by Neil Mitchell
HLint is a tool for suggesting possible improvements to Haskell code. These suggestions include ideas such as using alternative functions, simplifying code and spotting redundancies. This document is structured as follows:
This program has only been made possible by the presence of the haskell-src-exts package, and many useful improvements have been made by Niklas Broberg in response to feature requests.
A complete bug list is kept at my bug tracker.
Installation follows the standard pattern of any Haskell library or program, simply type cabal update to update your local hackage database, then cabal install hlint to install HLint.
Once HLint is installed, simply run hlint source where source is either a Haskell file or a directory containing some Haskell files. Any directory will be searched recursively for any files ending with .hs or .lhs. For example, running HLint over darcs would give:
$ hlint darcs-2.1.2 darcs-2.1.2\src\CommandLine.lhs:94:1: Error: Use concatMap Found: concat $ map escapeC s Why not: concatMap escapeC s darcs-2.1.2\src\CommandLine.lhs:103:1: Warning: Use fewer brackets Found: ftable ++ (map (\ (c, x) -> (toUpper c, urlEncode x)) ftable) Why not: ftable ++ map (\ (c, x) -> (toUpper c, urlEncode x)) ftable darcs-2.1.2\src\Darcs\Patch\Test.lhs:306:1: Error: Use a more efficient monadic variant Found: mapM (delete_line (fn2fp f) line) old Why not: mapM_ (delete_line (fn2fp f) line) old ... lots more suggestions ...
Each suggestion says which file/line the suggestion relates to, how serious the issue is, a description of the issue, what it found, and what you might want to replace it with. In the case of the first hint, it has suggested that instead of applying concat and map separately, it would be better to use the combination function concatMap.
The first suggestion is marked as an error, because using concatMap in preference to the two separate functions is always desirable. In contrast, the removal of brackets is probably a good idea, but not always. Reasons that a hint might be a warning include requiring an additional import, something not everyone agrees on, and functions only available in more recent versions of the base library.
Disclaimer: While these hints are meant to be correct, they aren't guaranteed to be. Please report any non equivalent hints (ignoring effects of seq).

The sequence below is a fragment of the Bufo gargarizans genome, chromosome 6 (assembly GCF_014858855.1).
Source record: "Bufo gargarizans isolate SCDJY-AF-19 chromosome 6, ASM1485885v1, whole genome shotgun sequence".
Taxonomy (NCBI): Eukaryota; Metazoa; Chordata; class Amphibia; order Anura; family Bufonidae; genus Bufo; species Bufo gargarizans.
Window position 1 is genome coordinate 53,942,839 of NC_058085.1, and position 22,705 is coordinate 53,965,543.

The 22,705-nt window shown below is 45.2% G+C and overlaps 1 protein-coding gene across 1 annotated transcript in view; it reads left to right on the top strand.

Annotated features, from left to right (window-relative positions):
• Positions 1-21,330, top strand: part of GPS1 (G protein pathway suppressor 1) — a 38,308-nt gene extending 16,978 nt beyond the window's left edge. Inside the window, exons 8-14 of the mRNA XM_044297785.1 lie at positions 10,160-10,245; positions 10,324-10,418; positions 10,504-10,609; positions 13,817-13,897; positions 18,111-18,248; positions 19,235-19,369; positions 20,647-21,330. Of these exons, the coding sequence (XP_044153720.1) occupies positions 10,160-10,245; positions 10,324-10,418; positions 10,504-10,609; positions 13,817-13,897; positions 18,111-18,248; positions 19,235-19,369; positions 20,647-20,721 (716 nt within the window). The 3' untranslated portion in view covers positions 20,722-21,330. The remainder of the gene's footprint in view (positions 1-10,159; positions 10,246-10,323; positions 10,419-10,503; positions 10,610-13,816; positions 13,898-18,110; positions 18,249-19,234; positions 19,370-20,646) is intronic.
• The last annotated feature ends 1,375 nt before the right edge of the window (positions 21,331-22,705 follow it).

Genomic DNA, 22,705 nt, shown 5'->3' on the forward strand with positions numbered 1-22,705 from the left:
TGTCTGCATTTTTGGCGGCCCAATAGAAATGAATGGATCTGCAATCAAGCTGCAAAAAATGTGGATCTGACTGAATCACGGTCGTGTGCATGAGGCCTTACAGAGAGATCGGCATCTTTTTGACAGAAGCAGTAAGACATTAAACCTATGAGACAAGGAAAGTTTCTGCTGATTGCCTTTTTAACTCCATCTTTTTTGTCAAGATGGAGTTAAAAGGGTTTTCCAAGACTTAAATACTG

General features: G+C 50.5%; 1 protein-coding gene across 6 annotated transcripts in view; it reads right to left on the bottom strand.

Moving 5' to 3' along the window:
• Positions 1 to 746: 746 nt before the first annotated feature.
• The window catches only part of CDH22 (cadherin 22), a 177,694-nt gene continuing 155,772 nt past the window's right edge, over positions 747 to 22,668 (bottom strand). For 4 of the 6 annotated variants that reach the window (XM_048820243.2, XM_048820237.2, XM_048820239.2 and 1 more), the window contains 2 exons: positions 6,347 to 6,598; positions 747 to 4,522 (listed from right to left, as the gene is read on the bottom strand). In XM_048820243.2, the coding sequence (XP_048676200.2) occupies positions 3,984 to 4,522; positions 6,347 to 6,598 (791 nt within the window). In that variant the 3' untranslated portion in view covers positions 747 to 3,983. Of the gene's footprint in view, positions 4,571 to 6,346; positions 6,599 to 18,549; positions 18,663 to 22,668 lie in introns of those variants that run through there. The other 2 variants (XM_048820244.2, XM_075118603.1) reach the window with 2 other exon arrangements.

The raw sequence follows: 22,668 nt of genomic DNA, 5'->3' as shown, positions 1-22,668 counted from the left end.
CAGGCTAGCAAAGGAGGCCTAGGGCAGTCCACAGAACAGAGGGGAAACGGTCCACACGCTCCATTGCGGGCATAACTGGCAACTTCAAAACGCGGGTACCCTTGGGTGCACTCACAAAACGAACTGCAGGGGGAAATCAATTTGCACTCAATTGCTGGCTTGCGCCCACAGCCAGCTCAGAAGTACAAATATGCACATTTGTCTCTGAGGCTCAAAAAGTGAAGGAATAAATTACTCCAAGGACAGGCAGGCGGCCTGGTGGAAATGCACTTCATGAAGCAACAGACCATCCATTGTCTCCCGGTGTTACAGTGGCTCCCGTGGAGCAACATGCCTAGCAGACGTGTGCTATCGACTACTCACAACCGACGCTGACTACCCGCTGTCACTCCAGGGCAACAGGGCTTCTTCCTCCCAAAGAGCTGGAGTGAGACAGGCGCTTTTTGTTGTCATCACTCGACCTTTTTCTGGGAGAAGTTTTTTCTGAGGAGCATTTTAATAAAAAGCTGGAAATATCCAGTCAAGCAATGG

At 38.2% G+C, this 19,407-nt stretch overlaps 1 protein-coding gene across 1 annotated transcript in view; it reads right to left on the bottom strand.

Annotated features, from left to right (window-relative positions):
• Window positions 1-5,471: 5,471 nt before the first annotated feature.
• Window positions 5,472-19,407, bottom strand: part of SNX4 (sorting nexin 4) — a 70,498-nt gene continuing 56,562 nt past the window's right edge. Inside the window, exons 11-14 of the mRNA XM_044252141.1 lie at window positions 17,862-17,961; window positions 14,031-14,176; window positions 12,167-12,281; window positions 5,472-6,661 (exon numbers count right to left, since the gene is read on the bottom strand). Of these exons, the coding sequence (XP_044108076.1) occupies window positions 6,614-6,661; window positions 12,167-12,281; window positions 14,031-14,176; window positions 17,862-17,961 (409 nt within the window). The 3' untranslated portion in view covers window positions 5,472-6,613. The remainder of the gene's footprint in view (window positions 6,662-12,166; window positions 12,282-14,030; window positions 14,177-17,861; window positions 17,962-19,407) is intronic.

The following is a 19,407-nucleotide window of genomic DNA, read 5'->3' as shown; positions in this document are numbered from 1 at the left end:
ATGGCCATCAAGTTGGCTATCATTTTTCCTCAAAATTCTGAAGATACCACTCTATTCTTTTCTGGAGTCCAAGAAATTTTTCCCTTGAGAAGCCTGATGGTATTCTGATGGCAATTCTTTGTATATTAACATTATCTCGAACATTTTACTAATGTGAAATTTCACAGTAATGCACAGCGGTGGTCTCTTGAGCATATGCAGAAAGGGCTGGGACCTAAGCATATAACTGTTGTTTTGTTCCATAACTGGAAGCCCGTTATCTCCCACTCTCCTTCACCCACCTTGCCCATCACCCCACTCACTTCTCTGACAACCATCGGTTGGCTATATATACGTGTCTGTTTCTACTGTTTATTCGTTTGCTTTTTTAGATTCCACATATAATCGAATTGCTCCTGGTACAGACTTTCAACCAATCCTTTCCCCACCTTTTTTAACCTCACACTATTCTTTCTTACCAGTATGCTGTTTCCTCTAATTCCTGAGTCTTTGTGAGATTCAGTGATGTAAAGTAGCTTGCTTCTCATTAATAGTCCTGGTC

HLint can generate a lot of information, and often searching for either the errors specific to a file, or a specific class of errors, is difficult. Using the --report flag HLint will produce a report file in HTML, which can be viewed interactively. It is recommended that if investigating more than a handlful of hints, a report is used.
Suggestions are not applied recursively. Consider:
foo xs = concat (map op xs)
This will suggest eta reduction to concat . map op, and then after making that change and running HLint again, will suggest use of concatMap. Many people wonder why HLint doesn't directly suggest concatMap op. There are a number of reasons:
The majority of hints are contained in a Hints.hs file which will be installed in the appropriate data directory by Cabal. This file may be freely edited, to add library specific knowledge, or to include hints that may have been missed. In addition, any Hints.hs in the current directory, or specified with the --hint flag, will be used. As an example of a hint file, the line specifying concatMap is:
error = concat (map f x) ==> concatMap f x
The line can be read as replace concat (map f x) with concat (map f x). Anything with a 1-letter variable is treated as a substitution parameter. For examples of more complex hints see the supplied hints file. In general, hints should not be given in point free style, as this reduces the power of the matching. Hints may start with error or warn to denote how severe they are by default.
If you come up with interesting hints, please submit them. For example, some of the hints about last were supplied by Henning Thielemann.
Some of the hints are subjective, and some users believe they should be ignored. Some hints are applicable usually, but occasionally don't always make sense. The ignoring mechanism provides features for supressing certain hints. Ignore directives are picked up from the hint files. Some example directives are:
These directives are applied in the order they are given, with later hints overriding earlier ones.